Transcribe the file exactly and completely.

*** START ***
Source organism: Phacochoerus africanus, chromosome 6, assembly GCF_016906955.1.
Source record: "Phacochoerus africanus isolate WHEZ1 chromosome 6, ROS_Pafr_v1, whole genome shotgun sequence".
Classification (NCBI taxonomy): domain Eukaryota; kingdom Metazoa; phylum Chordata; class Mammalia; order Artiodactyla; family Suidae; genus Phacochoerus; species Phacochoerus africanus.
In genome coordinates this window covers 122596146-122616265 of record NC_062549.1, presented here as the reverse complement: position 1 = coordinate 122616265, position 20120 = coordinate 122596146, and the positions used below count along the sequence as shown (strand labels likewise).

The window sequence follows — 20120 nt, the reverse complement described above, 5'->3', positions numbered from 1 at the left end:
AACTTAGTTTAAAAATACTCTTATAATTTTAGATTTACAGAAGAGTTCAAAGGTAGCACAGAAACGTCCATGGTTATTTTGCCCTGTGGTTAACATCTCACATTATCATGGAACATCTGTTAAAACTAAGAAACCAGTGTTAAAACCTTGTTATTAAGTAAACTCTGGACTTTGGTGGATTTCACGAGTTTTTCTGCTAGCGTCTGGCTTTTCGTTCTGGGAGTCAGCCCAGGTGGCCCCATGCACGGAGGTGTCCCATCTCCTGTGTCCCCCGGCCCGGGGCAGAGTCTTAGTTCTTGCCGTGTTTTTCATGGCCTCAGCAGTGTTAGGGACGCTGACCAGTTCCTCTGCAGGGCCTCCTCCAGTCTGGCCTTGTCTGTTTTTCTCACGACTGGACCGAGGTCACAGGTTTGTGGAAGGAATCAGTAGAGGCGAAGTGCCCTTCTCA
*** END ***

Source organism: Phacochoerus africanus, chromosome 6, assembly GCF_016906955.1.
Source record: "Phacochoerus africanus isolate WHEZ1 chromosome 6, ROS_Pafr_v1, whole genome shotgun sequence".
Classification (NCBI taxonomy): domain Eukaryota; kingdom Metazoa; phylum Chordata; class Mammalia; order Artiodactyla; family Suidae; genus Phacochoerus; species Phacochoerus africanus.
In genome coordinates this window covers 122596146-122616265 of record NC_062549.1, presented here as the reverse complement: position 1 = coordinate 122616265, position 20120 = coordinate 122596146, and the positions used below count along the sequence as shown (strand labels likewise).

The window sequence follows — 20120 nt, the reverse complement described above, 5'->3', positions numbered from 1 at the left end:
AACTTAGTTTAAAAATACTCTTATAATTTTAGATTTACAGAAGAGTTCAAAGGTAGCACAGAAACGTCCATGGTTATTTTGCCCTGTGGTTAACATCTCACATTATCATGGAACATCTGTTAAAACTAAGAAACCAGTGTTAAAACCTTGTTATTAAGTAAACTCTGGACTTTGGTGGATTTCACGAGTTTTTCTGCTAGCGTCTGGCTTTTCGTTCTGGGAGTCAGCCCAGGTGGCCCCATGCACGGAGGTGTCCCATCTCCTGTGTCCCCCGGCCCGGGGCAGAGTCTTAGTTCTTGCCGTGTTTTTCATGGCCTCAGCAGTGTTAGGGACGCTGACCAGTTCCTCTGCAGGGCCTCCTCCAGTCTGGCCTTGTCTGTTTTTCTCACGACTGGACCGAGGTCACAGGTTTGTGGAAGGAATCAGTAGAGGCGAAGTGCCCTTCTCA